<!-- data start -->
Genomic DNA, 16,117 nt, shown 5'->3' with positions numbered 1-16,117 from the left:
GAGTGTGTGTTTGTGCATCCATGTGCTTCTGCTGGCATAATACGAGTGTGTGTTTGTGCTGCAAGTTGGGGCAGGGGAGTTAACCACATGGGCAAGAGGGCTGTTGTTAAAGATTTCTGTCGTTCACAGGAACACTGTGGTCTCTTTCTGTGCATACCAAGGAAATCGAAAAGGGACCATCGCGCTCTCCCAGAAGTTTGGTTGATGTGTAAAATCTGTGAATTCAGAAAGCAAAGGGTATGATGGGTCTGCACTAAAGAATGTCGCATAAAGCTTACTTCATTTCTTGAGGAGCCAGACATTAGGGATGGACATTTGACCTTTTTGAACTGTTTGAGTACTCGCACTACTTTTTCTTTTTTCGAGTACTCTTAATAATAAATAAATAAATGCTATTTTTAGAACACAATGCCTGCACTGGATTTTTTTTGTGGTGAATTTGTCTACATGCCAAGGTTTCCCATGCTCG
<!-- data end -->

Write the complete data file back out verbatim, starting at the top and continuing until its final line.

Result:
Genomic DNA, 16,117 nt, shown 5'->3' with positions numbered 1-16,117 from the left:
GAGTGTGTGTTTGTGCATCCATGTGCTTCTGCTGGCATAATACGAGTGTGTGTTTGTGCTGCAAGTTGGGGCAGGGGAGTTAACCACATGGGCAAGAGGGCTGTTGTTAAAGATTTCTGTCGTTCACAGGAACACTGTGGTCTCTTTCTGTGCATACCAAGGAAATCGAAAAGGGACCATCGCGCTCTCCCAGAAGTTTGGTTGATGTGTAAAATCTGTGAATTCAGAAAGCAAAGGGTATGATGGGTCTGCACTAAAGAATGTCGCATAAAGCTTACTTCATTTCTTGAGGAGCCAGACATTAGGGATGGACATTTGACCTTTTTGAACTGTTTGAGTACTCGCACTACTTTTTCTTTTTTCGAGTACTCTTAATAATAAATAAATAAATGCTATTTTTAGAACACAATGCCTGCACTGGATTTTTTTTGTGGTGAATTTGTCTACATGCCAAGGTTTCCCATGCTCG